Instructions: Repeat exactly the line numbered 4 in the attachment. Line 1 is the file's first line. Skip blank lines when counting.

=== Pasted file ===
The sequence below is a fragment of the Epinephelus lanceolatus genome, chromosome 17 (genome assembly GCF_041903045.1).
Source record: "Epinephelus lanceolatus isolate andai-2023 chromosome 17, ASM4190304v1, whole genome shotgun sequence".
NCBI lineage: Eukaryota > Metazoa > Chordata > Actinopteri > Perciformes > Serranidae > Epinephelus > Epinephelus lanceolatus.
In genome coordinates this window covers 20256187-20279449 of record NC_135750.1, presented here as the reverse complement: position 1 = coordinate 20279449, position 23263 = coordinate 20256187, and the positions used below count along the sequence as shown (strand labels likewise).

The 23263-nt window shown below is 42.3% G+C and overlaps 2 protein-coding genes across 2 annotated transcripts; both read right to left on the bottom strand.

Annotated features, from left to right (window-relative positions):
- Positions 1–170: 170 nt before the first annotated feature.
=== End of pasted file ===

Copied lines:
In genome coordinates this window covers 20256187-20279449 of record NC_135750.1, presented here as the reverse complement: position 1 = coordinate 20279449, position 23263 = coordinate 20256187, and the positions used below count along the sequence as shown (strand labels likewise).